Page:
The Arkansas Game and Fish Commission has addressed the growing popularity of releasing captive-reared waterfowl on private lands. At their monthly meeting last week, the commission approved an emergency moratorium on any new permits that allow the release of these birds.
The AGFC has recently been made aware of certain landowners in the state who want to release large numbers of captive-reared mallards on private land. In some cases it's been reported that these numbers could range from 3,000 to 5,000 mallards at one time. An existing Commission regulation prohibits "the release into the wild of any native or non-native species of wildlife without prior approval of the commission," except under very limited circumstances.
Wildlife management division chief Donny Harris told the commission that there were several concerns associated with this practice. "The private releasing of large numbers of captive-reared mallards or other free-flighted waterfowl could greatly increase the likelihood of these birds intermingling with wild populations of ducks migrating to Arkansas, which is commonly regarded as having some of the most important wintering grounds for migratory waterfowl in all of the United States," Harris said.
Harris went on to say that there is evidence of the potential for increased risks of disease transmission. "There's also the possibility of genetic mixing and hybridization," he said. "It's also a potential violation of regulatory statutes stemming from these activities. This could be construed as hunting over bait or using live decoys," Harris added.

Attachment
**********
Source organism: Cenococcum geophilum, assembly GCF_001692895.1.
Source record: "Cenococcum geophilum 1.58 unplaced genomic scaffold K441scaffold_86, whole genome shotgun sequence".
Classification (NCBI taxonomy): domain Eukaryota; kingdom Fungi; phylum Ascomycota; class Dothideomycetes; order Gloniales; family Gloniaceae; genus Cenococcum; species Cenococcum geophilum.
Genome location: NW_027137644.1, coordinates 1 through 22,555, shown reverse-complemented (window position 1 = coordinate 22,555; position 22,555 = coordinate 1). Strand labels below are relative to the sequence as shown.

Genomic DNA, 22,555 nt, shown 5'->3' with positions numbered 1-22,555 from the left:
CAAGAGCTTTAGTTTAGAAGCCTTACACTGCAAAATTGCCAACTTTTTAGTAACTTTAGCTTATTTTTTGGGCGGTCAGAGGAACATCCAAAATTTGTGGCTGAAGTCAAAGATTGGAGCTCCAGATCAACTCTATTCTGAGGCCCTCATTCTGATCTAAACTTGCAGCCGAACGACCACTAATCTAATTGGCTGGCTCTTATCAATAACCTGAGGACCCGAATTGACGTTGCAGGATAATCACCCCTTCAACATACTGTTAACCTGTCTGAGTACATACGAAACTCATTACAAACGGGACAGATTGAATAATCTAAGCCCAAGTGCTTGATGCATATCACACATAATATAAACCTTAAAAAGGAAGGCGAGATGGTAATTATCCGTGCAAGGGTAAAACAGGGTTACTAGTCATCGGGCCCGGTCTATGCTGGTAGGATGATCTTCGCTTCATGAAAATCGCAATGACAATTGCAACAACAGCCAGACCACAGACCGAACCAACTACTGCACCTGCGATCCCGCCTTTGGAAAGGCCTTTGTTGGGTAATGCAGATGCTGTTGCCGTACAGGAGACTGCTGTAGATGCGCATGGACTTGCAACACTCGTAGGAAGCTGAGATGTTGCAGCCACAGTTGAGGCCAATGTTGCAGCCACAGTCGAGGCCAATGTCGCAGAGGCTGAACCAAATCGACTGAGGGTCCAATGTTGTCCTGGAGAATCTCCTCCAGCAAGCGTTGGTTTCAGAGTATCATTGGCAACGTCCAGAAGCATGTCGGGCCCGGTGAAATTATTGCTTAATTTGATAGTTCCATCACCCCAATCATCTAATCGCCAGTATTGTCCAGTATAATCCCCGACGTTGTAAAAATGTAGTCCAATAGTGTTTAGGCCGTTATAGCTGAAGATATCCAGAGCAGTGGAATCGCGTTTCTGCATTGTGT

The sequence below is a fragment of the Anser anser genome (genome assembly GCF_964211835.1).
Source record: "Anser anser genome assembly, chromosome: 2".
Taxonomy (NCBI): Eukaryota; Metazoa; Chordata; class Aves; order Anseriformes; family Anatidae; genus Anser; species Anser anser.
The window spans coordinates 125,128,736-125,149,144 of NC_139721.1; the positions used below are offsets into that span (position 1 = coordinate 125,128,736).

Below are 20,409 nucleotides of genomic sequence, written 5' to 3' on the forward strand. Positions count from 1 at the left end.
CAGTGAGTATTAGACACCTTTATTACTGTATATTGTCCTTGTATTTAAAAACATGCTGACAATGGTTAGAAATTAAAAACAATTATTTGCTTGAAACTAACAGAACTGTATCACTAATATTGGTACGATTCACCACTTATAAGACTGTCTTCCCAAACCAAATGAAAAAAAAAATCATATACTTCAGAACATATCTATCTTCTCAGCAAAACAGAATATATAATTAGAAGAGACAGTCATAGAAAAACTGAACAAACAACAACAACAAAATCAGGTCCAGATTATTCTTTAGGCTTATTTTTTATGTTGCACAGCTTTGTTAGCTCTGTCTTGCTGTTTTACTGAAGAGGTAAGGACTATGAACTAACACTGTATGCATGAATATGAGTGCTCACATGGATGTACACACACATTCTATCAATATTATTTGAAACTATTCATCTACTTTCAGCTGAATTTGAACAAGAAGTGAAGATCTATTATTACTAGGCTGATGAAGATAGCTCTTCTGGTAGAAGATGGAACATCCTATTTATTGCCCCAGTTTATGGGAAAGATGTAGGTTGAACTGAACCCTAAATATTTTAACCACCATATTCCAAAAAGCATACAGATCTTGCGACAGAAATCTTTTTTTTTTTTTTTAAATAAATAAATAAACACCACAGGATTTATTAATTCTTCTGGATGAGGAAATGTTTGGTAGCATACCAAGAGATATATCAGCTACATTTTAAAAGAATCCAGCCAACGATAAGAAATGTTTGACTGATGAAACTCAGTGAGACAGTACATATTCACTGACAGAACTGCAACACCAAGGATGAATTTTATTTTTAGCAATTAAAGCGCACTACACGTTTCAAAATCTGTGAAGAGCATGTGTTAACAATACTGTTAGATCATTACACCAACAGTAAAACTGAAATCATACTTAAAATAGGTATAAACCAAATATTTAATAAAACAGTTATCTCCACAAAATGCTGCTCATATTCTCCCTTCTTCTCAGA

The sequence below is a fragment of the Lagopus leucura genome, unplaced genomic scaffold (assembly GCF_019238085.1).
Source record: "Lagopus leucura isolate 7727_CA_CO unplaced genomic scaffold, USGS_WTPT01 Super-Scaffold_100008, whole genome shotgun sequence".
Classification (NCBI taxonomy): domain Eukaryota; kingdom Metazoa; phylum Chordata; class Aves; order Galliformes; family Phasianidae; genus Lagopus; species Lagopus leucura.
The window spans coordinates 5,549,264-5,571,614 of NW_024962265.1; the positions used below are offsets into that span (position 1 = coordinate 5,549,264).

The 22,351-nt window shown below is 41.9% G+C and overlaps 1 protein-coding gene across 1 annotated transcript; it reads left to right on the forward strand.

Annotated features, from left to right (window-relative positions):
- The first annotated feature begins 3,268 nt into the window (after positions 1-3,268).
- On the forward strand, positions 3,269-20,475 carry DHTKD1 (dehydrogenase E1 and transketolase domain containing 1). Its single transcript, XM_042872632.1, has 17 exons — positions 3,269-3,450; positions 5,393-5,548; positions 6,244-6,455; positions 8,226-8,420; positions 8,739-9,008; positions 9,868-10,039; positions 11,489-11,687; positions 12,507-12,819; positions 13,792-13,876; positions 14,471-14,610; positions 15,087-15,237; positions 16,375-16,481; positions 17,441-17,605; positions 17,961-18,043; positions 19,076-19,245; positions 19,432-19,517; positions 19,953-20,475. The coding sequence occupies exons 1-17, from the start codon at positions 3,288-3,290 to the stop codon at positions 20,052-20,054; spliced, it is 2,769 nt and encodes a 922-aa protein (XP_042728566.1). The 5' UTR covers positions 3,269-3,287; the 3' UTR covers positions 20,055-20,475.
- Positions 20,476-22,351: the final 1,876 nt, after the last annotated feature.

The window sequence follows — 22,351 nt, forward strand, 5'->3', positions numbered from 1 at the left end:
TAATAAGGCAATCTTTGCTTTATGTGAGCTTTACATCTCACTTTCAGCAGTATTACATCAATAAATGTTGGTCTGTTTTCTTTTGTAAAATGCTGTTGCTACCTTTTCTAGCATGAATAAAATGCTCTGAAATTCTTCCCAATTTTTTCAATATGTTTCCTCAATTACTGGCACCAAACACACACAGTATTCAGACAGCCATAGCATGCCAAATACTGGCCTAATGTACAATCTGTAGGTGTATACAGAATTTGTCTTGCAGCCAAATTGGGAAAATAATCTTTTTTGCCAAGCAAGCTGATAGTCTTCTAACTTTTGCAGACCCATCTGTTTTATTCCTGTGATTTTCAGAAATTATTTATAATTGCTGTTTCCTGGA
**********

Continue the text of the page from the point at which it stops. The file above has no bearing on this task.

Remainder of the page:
The U.S. Fish and Wildlife Service has studied the problem. In their report, the USFWS concluded, "The threat of disease transmission remains the primary concern among nearly all state wildlife agencies, and there is circumstantial evidence of possible association between the releases of captive-reared mallards and duck-plague outbreaks. These outbreaks appear to occur most frequently in areas where the largest numbers of captive-reared mallards are being released. Also, there is evidence of duck-plague vaccine virus spreading from captive-reared mallards to migratory waterfowl in Maryland."
The report went on to state, "There is also the potential for increased risk of violations of federal waterfowl hunting regulations involving live decoys, baiting, over-bagging, and take of wild ducks out of season. The inability to distinguish between captive-reared and wild mallards while in flight and the potential for problems caused by these birds intermixing, both on and off shooting preserves, are at the heart of law-enforcement issues regarding releases of free-flighted, captive-reared mallards on shooting preserves. If a hunter happens to take a wild duck on a shooting preserve, all hunting prohibitions will apply to that take."
The moratorium begins immediately on the permitting of commercial game bird shooting resorts engaged in the release and harvesting of captive-reared mallards and other waterfowl and is in effect until further notice. Permits that have already been approved or already have been received by the AGFC are not affected by the freeze.